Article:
An adaptive multi-scale computational modelling of Clare College Bridge

L.A. Mihai, M. Ainsworth

Research output: Contribution to journalArticlepeer-review

8 Citations (Scopus)


Masonry structures may be modelled as an assembly of linearly elastic bodies (individual bricks or stone-blocks) in unilateral frictional contact. Such models generally constitute a formidable computational challenge owing to the need to resolve interactions between individual bodies, such as detection of crack and openings and the resolution of non-linear equations governing the contact. Even for medium size structures, the large number of blocks from which they are assembled renders a full direct simulation of such structures practically impossible. In this paper, an adaptive multi-scale technique for the modelling of large-scale dynamic structures is implemented and applied to the computer simulation of Clare College Bridge, in Cambridge, UK. The adaptive multi-scale approach enables us to carry out simulations at a complexity normally associated with the cost of modelling the entire structure by a simple continuum model whilst incorporating small scale effects, such as openings of gaps and slippage between individual masonry units, using a systematic and locally optimal criterion.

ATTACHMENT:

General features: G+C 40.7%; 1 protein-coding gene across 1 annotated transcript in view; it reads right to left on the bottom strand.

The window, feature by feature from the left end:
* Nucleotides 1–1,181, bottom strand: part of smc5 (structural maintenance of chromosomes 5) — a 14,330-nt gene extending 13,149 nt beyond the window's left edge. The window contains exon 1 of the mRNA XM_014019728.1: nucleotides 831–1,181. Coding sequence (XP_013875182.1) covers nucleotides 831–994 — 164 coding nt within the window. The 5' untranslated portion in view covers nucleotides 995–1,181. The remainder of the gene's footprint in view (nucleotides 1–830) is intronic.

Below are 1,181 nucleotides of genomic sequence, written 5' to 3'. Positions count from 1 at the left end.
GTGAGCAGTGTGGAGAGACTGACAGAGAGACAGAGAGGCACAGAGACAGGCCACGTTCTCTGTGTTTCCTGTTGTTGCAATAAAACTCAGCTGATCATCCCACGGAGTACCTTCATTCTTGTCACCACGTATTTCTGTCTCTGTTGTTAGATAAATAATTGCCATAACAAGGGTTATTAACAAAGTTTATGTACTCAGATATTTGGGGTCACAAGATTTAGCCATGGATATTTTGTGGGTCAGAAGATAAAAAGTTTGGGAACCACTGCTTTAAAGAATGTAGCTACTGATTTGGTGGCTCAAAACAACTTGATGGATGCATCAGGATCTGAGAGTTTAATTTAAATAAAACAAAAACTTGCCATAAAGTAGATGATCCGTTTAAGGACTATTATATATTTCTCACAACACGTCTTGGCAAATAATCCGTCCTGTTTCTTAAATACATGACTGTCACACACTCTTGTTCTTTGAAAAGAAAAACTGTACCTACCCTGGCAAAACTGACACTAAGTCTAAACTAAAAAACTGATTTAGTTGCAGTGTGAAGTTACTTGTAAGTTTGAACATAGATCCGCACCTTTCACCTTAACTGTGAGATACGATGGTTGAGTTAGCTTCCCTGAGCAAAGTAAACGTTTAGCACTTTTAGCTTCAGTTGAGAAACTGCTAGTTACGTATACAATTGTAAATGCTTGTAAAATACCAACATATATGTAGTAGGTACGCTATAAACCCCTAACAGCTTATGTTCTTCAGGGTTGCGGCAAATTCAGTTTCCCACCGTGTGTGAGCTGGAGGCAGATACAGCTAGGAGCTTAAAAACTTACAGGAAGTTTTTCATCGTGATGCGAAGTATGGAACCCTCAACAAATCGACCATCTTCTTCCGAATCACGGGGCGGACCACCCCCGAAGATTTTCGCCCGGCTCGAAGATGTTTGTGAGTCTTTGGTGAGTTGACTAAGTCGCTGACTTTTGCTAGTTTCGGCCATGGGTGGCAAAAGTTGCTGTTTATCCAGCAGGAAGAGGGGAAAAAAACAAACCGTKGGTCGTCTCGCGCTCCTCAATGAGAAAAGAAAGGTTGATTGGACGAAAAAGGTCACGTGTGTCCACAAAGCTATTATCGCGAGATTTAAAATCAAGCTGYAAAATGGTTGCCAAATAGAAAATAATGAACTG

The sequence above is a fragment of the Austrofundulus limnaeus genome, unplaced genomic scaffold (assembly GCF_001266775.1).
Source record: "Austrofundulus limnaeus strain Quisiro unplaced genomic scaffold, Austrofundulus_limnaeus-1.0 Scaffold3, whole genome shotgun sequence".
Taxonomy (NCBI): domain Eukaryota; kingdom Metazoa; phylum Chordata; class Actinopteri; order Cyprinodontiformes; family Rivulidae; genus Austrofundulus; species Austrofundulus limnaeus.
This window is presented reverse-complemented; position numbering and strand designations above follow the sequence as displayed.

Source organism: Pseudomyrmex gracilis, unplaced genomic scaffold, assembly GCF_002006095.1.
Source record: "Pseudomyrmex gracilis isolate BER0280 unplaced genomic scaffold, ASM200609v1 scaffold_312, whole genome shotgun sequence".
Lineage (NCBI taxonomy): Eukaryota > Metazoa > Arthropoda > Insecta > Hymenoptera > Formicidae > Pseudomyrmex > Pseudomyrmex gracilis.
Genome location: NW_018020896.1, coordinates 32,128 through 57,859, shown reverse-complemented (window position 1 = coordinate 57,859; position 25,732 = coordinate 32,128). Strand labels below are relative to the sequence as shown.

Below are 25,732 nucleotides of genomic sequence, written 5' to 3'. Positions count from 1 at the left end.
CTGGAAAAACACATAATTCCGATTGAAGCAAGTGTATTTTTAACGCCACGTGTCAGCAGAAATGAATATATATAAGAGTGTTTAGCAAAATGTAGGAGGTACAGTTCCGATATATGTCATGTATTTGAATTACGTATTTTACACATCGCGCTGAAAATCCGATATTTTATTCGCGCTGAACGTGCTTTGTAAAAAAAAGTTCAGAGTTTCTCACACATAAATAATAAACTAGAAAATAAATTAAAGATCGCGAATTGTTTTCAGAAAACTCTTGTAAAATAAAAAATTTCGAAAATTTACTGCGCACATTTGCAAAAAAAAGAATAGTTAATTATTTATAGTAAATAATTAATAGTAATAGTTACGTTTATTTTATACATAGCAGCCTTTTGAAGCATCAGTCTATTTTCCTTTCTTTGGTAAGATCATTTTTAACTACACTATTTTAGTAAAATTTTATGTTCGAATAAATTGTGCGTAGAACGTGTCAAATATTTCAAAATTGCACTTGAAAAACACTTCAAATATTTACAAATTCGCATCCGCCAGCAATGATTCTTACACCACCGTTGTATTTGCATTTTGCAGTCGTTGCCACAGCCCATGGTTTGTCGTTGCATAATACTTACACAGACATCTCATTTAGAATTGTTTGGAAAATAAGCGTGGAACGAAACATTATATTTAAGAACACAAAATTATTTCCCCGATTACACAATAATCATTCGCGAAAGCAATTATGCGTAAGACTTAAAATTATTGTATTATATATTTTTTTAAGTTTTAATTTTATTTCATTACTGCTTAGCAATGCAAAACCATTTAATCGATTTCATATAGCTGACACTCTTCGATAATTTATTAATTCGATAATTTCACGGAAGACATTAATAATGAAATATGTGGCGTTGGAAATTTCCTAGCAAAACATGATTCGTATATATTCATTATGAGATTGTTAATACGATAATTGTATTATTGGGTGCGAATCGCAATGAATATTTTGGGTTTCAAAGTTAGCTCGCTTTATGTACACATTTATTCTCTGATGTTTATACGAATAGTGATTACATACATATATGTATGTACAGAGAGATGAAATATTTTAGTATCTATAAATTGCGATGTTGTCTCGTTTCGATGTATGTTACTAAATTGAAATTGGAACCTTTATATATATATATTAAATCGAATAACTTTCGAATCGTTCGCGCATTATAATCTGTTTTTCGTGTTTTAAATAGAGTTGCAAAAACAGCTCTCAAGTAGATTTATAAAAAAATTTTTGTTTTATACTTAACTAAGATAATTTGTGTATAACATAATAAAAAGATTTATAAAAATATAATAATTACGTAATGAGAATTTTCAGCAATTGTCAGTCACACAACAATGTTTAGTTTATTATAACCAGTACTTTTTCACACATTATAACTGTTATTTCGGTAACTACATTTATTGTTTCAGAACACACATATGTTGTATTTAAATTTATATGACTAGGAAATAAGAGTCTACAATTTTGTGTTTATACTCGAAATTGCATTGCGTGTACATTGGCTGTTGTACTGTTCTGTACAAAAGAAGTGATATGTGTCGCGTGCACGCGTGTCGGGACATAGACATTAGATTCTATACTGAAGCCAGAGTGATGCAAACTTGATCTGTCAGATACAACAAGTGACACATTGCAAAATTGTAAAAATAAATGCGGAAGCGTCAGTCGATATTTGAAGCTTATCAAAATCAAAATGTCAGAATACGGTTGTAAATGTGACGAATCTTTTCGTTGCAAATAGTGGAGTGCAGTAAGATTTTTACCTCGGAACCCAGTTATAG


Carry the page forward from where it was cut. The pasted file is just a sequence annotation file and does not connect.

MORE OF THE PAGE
Original languageEnglish
Pages (from-to)1839-1847
Number of pages8
JournalComputer Methods in Applied Mechanics end Engineering
Issue number21-26
Publication statusPublished - 1 May 2009


  • dynamic unilateral contact
  • coulomb friction
  • linear elasticity
  • finite elements
  • mathematical programming
  • masonry structures


Dive into the research topics of 'An adaptive multi-scale computational modelling of Clare College Bridge'. Together they form a unique fingerprint.

Cite this